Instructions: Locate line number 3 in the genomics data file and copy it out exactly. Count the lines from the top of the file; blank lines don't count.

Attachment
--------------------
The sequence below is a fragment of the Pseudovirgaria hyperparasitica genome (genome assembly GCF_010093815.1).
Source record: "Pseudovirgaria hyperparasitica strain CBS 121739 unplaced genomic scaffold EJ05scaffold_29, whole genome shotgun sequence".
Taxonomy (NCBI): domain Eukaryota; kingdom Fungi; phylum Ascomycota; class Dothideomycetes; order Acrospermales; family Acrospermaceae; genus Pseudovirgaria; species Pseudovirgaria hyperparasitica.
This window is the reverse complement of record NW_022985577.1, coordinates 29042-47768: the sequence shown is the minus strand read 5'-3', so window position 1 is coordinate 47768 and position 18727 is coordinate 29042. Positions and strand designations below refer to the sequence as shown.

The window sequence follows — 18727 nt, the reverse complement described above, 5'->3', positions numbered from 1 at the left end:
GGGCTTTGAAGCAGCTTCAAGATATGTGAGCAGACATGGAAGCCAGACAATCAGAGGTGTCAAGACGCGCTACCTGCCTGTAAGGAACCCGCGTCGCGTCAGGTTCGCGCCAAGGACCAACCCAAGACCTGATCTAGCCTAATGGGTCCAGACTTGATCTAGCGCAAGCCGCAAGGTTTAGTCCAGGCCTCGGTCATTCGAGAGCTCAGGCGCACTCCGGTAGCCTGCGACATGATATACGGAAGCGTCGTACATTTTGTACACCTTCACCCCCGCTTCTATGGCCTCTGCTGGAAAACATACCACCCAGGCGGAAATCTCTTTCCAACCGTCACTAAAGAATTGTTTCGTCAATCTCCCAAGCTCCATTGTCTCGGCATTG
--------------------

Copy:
Taxonomy (NCBI): domain Eukaryota; kingdom Fungi; phylum Ascomycota; class Dothideomycetes; order Acrospermales; family Acrospermaceae; genus Pseudovirgaria; species Pseudovirgaria hyperparasitica.